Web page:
Results of the review

Fourteen prospective studies (n=448) comprising 9 single-agent and 5 comparison trials were included in the review.

None of the trials was placebo-controlled. One of the comparison trials was adequately randomised and two were double-blinded. Eleven trials excluded or controlled for pharmacologic cointerventions. Four single-agent trials included patients with dementia and one compared delirium subtypes. The median number of participants per study arm was 12; power analyses were not reported. Most of the trials did not include patients with dementia. Additional results for study quality variables were reported.

The mean reduction in delirium severity scores ranged from 43 to 70% (12 studies). Baseline severity varied amongst the studies.

The response rates ranged from 50 to 100% (6 studies).

The weighted mean remission rate was 60.82% by day 3 (5 studies) and 69.46% by day 7 (5 studies). The remission rates ranged from 42 to 100% (8 studies).

Time to any or maximum improvement in delirium severity ranged from 3.8 to 7.1 days.

The weighted mean rates for treatment-emergent serious and minor adverse events were 1.48% and 12.6%, respectively. The rate for serious adverse events ranged from 0 to 5.9%. Haloperidol was associated with higher rates of minor adverse events in comparison with olanzapine and risperidone (3 studies).

Authors' conclusions

The use of some low-dose, short-term antipsychotic drugs for the treatment of delirium is supported by limited evidence. The safety of antipsychotics is supported by limited evidence.

CRD commentary

The review question and inclusion criteria were specified clearly with respect to the intervention, outcome and study design. Some relevant databases were searched for articles published in English, which might have introduced language bias. The authors chose 1980 as the start date of the MEDLINE search, to coincide with the publication date of the American Psychiatric Association’s Diagnostic and Statistical Manual of Mental Disorders, third edition (DSM-III), which was the first DSM to distinguish between delirium and other 'organic' conditions such as dementia. This search limit might have improved the quality of the narrative synthesis by selecting studies with better identification of patients with delirium. No specific attempts were made to minimise publication bias. Efforts were made to control reviewer bias during the study selection process. The authors assessed the internal and external validity of the included studies and thoroughly discussed the implications of the methodological limitations. In particular, weak study designs pose a major threat to internal validity. The authors appropriately chose to synthesise the results in a narrative, owing to considerable clinical heterogeneity of the studies in the review. Their cautious conclusions about the efficacy and safety of some low-dose, short-term antipsychotics in the treatment of delirium appear reliable, especially given the weak designs of the included studies.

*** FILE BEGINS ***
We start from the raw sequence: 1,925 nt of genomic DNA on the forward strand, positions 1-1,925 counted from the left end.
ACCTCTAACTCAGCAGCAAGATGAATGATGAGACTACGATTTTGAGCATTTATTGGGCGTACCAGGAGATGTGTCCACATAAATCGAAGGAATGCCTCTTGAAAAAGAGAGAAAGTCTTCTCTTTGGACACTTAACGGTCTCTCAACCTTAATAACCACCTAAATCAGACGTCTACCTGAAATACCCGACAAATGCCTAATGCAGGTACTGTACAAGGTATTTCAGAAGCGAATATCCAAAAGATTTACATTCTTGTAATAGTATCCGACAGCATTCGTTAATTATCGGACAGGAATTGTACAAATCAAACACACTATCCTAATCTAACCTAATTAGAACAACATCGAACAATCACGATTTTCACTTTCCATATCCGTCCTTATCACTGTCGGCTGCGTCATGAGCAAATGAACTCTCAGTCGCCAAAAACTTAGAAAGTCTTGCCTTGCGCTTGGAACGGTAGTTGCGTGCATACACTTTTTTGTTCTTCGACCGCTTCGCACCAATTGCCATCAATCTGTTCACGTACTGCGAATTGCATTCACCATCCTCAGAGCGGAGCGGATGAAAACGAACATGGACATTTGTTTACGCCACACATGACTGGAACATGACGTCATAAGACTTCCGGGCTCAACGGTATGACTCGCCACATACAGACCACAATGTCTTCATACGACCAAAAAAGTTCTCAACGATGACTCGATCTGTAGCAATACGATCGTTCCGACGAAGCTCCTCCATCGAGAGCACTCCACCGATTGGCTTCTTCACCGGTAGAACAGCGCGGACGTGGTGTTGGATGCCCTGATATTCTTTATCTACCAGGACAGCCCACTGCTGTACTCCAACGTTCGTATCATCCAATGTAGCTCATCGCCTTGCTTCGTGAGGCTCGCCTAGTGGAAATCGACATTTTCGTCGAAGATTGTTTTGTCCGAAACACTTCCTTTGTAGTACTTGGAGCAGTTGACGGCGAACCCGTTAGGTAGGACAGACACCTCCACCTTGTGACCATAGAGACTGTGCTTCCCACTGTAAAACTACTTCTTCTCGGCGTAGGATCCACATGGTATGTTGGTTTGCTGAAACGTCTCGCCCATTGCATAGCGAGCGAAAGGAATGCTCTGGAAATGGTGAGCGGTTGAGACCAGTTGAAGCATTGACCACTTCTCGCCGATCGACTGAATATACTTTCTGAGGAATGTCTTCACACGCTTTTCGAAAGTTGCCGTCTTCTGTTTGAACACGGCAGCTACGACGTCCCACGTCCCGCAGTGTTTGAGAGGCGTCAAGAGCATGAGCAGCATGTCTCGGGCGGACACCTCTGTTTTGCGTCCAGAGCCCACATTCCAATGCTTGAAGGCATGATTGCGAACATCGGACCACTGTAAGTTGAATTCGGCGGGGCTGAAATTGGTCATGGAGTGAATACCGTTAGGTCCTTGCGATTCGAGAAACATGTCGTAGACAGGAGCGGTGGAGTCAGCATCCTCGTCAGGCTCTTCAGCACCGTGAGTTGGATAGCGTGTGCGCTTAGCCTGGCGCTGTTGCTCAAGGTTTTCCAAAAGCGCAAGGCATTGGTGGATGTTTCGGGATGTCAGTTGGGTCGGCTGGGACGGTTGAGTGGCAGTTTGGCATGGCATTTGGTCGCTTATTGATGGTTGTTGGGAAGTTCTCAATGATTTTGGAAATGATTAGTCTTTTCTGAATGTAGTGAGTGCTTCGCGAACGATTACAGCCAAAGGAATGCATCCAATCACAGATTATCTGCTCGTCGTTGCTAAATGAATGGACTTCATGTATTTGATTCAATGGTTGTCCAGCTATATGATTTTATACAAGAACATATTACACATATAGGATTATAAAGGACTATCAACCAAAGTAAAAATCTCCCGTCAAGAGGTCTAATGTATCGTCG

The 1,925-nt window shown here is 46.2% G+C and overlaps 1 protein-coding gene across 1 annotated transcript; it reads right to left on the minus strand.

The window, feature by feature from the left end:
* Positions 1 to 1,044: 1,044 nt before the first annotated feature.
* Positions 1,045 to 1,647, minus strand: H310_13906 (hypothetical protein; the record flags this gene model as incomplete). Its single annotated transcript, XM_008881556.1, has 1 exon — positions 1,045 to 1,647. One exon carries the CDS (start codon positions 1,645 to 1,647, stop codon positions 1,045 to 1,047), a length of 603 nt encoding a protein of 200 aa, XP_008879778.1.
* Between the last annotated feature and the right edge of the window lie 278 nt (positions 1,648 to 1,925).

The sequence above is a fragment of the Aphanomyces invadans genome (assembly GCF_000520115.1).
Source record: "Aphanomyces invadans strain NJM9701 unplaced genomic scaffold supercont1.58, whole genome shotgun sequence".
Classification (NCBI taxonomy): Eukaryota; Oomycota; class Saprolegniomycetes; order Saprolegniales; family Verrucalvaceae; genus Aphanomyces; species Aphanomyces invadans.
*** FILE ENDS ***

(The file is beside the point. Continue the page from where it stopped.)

Implications of the review for practice and research

Practice: The authors stated that clinicians should treat the evident causes of delirium, using a non-pharmacologic approach to manage symptoms. However, pharmacologic interventions may be appropriate for some people. The authors offered guidelines for the treatment of delirium with antipsychotics.

Research: The authors stated that placebo-controlled trials should be conducted to assess the effects of antipsychotics on delirium severity and duration, cognitive and functional status, and mortality. Future trials should take into account the subtypes of delirium.

Funding

Ontario Ministry of Health and Long-Term Care, Career Scientist Award.

Bibliographic details

Seitz D P, Gill S S, van Zyl L T. Antipsychotics in the treatment of delirium: a systematic review. Journal of Clinical Psychiatry 2007; 68(1): 11-21. [PubMed: 17284125]

Indexing Status

Subject indexing assigned by NLM

MeSH

Antipsychotic Agents /therapeutic use; Clinical Trials as Topic; Delirium /drug therapy; Treatment Outcome

AccessionNumber

12007000628

Database entry date

01/12/2008

Record Status

This is a critical abstract of a systematic review that meets the criteria for inclusion on DARE. Each critical abstract contains a brief summary of the review methods, results and conclusions followed by a detailed critical assessment on the reliability of the review and the conclusions drawn.

CRD has determined that this article meets the DARE scientific quality criteria for a systematic review.

Copyright © 2014 University of York.

PMID: 17284125